It may be tempting to rush into a separation when you feel your marriage is not going well. However, there are a few steps you should take before the separation to ensure you protect your own interests.
Here are a few of those steps:
- Get your papers in order. Examples of key documents include tax returns, mortgages, titles, wills, estate planning documents, credit card and bank account information, stocks and bonds, loans and any other agreements or contracts you have. These papers are important to have on hand anyway, but are especially vital in situations when you’re considering separation or divorce.
- Get financially prepared. Make sure you are going to be able to financially handle your separation. Try budgeting out your expenses as though you would be living by yourself, without your spouse’s income. This will give you a good idea of the type of financial burden you would be experiencing. You should also keep in mind the debts you and your spouse have incurred. You are still responsible for paying at least a portion of those debts, even if you are separated or divorced.
- Protect your valuables. Anything that’s valuable or meaningful to you should be kept safe so you can take it with you if you decide to leave. This could include jewelry, precious metals, furniture, electronics, old photographs, collections and other memorabilia. This will ensure these items don’t get lost in the shuffle if a divorce becomes necessary.
- Check your credit. Get a credit report and make sure you are in a sound credit situation. You may need to apply for a loan for a home or a vehicle after your separation or divorce. You should close any joint accounts you have and open accounts in your own name so that you alone are in charge of your credit.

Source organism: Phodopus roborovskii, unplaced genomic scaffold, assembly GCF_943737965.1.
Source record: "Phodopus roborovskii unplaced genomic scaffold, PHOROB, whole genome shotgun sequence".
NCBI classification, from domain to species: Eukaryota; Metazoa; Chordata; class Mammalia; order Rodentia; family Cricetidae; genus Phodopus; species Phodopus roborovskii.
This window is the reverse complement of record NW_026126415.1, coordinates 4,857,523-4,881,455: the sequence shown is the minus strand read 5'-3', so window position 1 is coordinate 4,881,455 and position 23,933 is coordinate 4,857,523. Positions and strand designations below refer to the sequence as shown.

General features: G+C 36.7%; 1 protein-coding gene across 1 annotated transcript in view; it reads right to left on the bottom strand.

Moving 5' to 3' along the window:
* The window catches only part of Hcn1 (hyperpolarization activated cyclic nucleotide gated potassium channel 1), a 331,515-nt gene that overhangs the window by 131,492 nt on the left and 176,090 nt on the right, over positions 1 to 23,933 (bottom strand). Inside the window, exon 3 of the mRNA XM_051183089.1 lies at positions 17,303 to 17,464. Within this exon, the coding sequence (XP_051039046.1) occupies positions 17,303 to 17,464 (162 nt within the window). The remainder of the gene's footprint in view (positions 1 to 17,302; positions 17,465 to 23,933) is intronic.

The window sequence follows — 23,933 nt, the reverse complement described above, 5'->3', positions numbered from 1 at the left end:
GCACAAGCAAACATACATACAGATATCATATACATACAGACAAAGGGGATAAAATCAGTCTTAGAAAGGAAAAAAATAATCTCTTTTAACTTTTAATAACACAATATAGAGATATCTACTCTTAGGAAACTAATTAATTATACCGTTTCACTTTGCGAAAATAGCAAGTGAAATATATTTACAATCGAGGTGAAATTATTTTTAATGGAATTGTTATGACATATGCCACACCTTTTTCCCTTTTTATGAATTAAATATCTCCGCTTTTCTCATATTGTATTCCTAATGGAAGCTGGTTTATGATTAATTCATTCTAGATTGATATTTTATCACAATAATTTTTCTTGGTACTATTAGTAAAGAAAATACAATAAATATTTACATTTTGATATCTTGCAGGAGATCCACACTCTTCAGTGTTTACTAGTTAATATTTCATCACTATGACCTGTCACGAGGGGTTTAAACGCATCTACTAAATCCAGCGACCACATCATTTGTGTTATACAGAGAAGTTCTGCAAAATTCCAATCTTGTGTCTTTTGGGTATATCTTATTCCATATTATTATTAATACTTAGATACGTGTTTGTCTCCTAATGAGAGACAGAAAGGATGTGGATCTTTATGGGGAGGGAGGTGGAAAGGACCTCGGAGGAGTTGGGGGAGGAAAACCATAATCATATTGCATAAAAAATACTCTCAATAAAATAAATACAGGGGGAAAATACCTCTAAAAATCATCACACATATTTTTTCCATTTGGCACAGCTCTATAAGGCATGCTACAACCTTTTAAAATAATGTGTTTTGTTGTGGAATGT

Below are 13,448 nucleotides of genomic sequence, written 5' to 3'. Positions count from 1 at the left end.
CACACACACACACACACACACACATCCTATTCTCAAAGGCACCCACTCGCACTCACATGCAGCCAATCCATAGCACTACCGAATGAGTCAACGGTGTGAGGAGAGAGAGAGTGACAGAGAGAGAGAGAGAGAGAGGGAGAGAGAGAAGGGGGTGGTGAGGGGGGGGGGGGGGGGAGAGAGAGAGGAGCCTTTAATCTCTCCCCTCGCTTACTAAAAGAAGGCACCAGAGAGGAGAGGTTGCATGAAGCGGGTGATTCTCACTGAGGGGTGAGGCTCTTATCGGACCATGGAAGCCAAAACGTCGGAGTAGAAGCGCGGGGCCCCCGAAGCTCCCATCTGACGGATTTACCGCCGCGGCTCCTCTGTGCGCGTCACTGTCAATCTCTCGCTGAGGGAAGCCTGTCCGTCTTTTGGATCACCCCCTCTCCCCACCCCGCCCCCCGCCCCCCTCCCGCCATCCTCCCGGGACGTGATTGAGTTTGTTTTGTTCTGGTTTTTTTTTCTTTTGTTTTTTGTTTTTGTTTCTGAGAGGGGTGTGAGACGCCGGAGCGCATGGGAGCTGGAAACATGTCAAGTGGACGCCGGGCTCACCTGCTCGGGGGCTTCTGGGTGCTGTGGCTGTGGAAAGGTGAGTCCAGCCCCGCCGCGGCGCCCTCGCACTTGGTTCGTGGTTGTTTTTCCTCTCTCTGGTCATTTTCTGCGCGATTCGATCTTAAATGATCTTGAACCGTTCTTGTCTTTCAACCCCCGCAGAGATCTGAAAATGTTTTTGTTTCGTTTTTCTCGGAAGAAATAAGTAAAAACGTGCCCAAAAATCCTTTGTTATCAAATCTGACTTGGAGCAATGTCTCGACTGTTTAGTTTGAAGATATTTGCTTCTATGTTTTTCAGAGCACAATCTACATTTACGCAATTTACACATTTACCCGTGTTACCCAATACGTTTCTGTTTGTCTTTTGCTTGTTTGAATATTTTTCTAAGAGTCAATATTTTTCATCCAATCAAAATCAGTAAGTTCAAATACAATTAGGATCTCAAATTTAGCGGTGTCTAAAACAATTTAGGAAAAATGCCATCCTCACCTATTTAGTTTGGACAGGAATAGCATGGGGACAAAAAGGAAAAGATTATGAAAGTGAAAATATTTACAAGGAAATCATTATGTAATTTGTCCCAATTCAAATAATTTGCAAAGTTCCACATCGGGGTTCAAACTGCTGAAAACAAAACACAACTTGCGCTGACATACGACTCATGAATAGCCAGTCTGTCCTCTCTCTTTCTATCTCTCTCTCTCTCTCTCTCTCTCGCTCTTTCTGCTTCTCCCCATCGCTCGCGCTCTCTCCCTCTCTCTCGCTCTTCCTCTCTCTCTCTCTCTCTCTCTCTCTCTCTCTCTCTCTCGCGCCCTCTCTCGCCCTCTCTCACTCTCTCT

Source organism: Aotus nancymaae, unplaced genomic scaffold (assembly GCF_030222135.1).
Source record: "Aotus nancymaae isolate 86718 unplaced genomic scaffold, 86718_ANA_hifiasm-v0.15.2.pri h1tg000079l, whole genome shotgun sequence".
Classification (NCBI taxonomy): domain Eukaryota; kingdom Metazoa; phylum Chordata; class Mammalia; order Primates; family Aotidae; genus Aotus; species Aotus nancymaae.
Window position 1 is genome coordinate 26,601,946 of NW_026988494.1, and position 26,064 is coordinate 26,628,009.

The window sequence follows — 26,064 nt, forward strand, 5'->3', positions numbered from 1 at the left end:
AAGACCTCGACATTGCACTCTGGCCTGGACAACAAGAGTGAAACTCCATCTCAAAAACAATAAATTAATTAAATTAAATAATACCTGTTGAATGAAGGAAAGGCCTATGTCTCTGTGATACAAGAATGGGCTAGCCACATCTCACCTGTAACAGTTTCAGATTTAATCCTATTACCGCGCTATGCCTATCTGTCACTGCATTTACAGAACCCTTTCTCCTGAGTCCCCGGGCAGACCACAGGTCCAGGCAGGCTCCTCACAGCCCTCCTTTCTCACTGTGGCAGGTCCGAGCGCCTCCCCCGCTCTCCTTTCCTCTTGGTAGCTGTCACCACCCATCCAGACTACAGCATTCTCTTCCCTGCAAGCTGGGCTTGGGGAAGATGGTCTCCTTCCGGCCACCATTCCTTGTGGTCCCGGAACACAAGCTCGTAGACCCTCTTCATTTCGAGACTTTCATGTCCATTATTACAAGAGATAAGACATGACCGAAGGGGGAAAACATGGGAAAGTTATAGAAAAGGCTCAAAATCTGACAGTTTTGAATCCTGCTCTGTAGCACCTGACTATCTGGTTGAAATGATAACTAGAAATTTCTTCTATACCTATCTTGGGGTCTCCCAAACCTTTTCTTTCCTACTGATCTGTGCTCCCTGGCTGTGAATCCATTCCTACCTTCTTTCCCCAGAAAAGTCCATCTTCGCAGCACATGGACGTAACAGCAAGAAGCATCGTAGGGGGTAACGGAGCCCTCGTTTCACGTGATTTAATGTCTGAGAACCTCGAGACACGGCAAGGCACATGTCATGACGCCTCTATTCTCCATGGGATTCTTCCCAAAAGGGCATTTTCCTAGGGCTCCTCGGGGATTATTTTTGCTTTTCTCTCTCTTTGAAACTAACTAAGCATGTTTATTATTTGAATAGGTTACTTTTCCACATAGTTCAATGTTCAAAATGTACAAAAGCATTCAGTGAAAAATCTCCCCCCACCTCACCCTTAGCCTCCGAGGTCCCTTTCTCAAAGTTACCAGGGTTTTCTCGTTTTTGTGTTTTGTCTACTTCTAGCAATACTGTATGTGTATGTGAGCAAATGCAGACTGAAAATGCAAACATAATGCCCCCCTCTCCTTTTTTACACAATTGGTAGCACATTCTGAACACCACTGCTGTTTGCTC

It Is 10:00 p.m. — Do You Know Where Your Spouse Is?
Your spouse leaves the room each time the cell phone rings, and it rings a lot more lately. She works late a couple of times a week. Or, he takes care of the bills now, when you used to do them together. Another business trip?
Although Utah now has no-fault divorce, fault such as adultery can be used to influence settlement negotiations, or it can be considered by the court when making property or custodial decisions.
Spouses suspicious of their partners have never had it easier — whether by making use of devices like global positioning satellite (GPS) devices placed inside the family car, or snooping through electronic communications on cell phones, computers and Facebook.
The problem with looking for evidence of infidelity is the possibility of finding what you were looking for. Before you buy a GPS unit for this purpose, and before you invade the presumed privacy of your partner’s electronic files — think about what you will do if your gut instinct proves true. The suspicion alone is evidence that speaks to the condition of your marital relationship.
Free Consultation with Divorce Lawyer in Utah
8833 S. Redwood Road, Suite C
West Jordan, Utah
84088 United States
Telephone: (801) 676-5506